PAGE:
Moore, John (1620-1702) (DNB00)
MOORE, Sir JOHN (1620–1702), lord mayor of London, second son of Charles Moore of Stretton, Derbyshire, afterwards lord of the manor of Appleby Parva, Leicestershire, and Cicely Yates, was born at Norton, near Twycross in Leicestershire, and baptised there on 11 June 1620. His father, who had five other children, was lineally descended from the Moores of Moor Hall and Bank Hall, Lancashire. Moore came to London, entered the East India trade, carrying on business in Mincing Lane (Little London Directory, 1677), and soon realised an ample fortune. He was a member, and became master, of the Grocers' Company. He was in due time elected to the offices of alderman and sheriff, but was discharged on payment of the usual fines, on account of his religious scruples as a nonconformist. These scruples were overcome in 1671, when he was elected alderman for W. Talbrook ward and conformed to the sacramental test. On the death of Sir Jonathan Dawes, one of the sheriffs, who was buried on 16 May 1672, Moore was elected sheriff in his place. He had been knighted by Charles II at Whitehall three days before. In 1681 Moore was next in seniority for the mayoralty, but, being known to be favourably disposed to the court, a determined though vain attempt was made to set him aside. Moore carried the election after a poll, and the day ended 'with shouts, ringing of bells, and bon-fires in some places' (Luttrell, Relation of State Affairs, i. 128-30). On 29 Oct. Charles and his queen came to the city to see the show, and afterwards dined at the Guildhall. The pageant was prepared, at the cost of the Grocers' Company, by Thomas Jordan [q. v.], the city poet. The book of sixteen pages describing the 'triumph' is entitled 'London's Joy, or the Lord Mayor's Show,' London, 1681. In the British Museum are two ballads celebrating Moore's election as lord mayor, 'Vive le Roy, or London's Joy,' and 'A Congratulatory Poem to Sir John Moor, Knight;' the former is reprinted by Heath in his 'History of the Grocers' Company' (pp. 293-6). During his mayoralty (30 May) he was appointed colonel of the yellow regiment of London militia (Luttrell, i. 191). A trial of strength between the court and popular parties again took place on 15 June on the election of an alderman for Aldersgate ward, when Moore was one of the four candidates of the court party who were returned by the ward to the court of aldermen, but he declined to change his ward, and Sir Richard Howe was elected (ib. p. 194). The whig party being in the ascendency in the city, the tories rallied under the lord mayor in an attempt to secure the election of sheriffs in their favour on Midsummer day.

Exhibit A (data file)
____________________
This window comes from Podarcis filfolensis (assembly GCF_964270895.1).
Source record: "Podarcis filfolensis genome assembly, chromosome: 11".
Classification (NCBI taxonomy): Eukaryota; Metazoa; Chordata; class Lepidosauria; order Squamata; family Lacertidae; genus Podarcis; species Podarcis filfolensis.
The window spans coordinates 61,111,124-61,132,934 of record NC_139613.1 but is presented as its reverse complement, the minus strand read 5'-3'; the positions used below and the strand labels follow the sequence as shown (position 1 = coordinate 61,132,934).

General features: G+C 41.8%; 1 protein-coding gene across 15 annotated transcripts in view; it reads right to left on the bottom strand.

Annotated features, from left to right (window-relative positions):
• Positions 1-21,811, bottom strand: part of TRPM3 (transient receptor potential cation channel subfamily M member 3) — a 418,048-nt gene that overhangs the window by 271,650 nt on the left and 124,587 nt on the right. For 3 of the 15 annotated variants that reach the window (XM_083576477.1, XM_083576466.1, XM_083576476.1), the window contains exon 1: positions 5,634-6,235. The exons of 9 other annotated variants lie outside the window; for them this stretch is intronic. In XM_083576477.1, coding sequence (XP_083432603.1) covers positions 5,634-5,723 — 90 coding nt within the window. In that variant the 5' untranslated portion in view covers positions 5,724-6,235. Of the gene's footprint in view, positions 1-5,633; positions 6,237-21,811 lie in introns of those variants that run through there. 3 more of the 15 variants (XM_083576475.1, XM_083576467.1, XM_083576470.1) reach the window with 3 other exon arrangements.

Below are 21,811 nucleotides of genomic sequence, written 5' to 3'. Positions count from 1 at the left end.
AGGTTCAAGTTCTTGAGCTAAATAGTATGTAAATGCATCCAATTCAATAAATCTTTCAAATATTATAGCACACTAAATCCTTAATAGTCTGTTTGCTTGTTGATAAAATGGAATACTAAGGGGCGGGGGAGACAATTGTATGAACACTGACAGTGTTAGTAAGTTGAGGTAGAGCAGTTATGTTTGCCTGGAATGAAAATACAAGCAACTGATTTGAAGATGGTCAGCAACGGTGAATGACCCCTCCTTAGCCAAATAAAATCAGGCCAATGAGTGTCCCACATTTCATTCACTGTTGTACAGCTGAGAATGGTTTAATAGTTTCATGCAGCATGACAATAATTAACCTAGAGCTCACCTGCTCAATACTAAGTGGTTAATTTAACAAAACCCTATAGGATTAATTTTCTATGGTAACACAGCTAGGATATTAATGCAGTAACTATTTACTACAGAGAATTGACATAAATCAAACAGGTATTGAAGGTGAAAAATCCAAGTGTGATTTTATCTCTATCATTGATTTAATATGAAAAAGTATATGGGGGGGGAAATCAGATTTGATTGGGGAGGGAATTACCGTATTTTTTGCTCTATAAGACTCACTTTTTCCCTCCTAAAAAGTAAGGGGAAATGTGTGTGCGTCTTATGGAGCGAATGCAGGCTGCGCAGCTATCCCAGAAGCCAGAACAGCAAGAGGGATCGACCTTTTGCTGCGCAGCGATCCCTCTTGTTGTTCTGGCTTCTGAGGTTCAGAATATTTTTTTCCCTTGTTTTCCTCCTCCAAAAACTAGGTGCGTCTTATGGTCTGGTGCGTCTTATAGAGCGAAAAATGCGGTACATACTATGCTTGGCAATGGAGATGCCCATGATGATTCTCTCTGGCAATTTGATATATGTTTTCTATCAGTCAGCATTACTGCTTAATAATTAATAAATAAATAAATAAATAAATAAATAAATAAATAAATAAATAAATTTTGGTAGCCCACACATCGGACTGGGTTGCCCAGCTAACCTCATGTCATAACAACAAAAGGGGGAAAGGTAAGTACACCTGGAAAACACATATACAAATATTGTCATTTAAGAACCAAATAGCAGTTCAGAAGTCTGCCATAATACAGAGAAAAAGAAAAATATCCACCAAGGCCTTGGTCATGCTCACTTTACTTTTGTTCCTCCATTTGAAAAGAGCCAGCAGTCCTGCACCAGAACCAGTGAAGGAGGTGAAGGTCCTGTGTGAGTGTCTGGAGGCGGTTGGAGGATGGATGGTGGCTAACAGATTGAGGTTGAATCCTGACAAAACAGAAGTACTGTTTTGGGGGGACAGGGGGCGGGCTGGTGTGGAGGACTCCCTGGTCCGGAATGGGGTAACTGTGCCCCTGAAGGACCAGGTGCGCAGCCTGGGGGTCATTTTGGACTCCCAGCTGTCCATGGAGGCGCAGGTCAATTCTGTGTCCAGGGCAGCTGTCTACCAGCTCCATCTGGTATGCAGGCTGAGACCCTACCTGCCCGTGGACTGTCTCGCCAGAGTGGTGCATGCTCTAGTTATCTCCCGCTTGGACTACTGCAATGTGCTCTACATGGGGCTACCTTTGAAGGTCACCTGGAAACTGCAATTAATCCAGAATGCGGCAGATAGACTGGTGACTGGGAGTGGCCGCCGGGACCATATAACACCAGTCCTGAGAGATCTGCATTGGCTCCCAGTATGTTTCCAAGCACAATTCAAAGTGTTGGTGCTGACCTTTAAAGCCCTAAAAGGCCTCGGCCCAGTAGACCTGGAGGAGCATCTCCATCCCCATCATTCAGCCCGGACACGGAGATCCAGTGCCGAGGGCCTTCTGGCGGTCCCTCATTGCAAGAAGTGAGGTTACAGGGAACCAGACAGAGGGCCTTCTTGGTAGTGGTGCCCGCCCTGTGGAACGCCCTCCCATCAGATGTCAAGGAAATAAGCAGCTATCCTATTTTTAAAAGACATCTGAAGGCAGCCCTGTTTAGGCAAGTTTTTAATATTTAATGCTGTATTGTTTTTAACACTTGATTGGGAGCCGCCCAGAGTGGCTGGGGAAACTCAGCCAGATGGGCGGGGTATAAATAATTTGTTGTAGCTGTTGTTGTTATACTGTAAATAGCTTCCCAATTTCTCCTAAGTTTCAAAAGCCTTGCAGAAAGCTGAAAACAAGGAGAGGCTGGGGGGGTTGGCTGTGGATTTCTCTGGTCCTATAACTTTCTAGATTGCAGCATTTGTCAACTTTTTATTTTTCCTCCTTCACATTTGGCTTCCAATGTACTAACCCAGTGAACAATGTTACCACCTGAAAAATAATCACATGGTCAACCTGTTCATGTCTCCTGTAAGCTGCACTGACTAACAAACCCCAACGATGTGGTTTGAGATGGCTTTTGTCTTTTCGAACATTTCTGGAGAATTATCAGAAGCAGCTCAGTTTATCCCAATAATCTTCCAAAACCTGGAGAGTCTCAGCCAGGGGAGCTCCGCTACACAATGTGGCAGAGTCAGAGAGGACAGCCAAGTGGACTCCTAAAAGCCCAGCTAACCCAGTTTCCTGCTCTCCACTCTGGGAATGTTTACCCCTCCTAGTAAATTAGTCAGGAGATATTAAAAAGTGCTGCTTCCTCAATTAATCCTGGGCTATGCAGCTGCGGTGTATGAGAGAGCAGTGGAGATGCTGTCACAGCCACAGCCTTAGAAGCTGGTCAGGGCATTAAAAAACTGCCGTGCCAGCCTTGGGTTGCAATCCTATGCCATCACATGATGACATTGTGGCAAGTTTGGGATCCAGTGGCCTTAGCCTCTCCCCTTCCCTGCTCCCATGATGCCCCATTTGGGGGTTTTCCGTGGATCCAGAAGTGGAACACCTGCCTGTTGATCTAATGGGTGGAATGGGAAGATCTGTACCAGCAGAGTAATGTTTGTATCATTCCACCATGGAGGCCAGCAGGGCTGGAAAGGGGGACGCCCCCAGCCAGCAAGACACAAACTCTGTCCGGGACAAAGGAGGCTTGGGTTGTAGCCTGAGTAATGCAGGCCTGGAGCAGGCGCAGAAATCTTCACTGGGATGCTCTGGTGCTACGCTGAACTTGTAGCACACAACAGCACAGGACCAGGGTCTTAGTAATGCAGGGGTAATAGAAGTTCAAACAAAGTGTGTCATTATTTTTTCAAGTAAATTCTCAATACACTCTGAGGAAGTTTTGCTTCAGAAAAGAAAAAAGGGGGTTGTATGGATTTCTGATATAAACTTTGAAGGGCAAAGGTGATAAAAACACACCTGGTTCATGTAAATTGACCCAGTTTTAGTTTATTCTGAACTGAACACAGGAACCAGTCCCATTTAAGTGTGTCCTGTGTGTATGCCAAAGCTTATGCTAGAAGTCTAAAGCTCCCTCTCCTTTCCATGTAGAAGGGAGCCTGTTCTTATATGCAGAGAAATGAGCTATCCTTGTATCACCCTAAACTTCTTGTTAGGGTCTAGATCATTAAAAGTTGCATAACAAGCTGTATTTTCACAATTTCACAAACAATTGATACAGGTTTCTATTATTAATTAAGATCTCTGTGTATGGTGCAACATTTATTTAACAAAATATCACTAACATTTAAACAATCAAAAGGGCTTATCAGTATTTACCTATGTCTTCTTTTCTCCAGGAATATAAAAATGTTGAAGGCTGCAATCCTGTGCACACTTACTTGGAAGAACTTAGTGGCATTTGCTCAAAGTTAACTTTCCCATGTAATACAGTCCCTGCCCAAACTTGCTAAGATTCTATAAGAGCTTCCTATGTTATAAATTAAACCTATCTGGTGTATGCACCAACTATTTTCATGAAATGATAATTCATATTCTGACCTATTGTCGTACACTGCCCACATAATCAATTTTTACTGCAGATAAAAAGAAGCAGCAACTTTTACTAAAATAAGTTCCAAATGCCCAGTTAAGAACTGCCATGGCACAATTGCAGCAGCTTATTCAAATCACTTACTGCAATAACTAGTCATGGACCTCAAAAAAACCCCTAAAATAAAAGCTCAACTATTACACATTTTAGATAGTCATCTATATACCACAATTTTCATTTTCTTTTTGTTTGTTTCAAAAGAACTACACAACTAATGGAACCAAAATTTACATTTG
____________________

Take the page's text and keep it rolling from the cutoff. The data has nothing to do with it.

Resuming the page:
Moore was induced by court influence to use the lord mayor's privilege of nominating one of the sheriffs (though the custom had long been in abeyance) by drinking to a citizen at the bridgemaster's feast. Dudley North, brother to the lord chief justice, was thus nominated; the other court candidate was Ralph Box. The whigs brought forward Thomas Papillon [q. v.] and Dubois. Although Moore declared North and Box duly elected at the common hall, the sheriffs then in office, who belonged to the popular party, opened a poll, and, after two adjournments, declared the result on 5 July, when it appeared that Papillon and Dubois had a majority of nearly two to one over the court candidates. At the close of the proceedings the lord mayor was jostled and had his hat knocked off, and the sheriffs were accused before the king of having occasioned a riot, and were sent to the Tower. The lord mayor ordered another poll, and the court party eventually gained the day, North and Peter Rich (Box having declined to take office) being sworn in as sheriffs on 28 Sept. (Luttrell, passim; A. F. W. Papillon, Memoirs of Thomas Papillon, 1887, pp. 205 et seq.)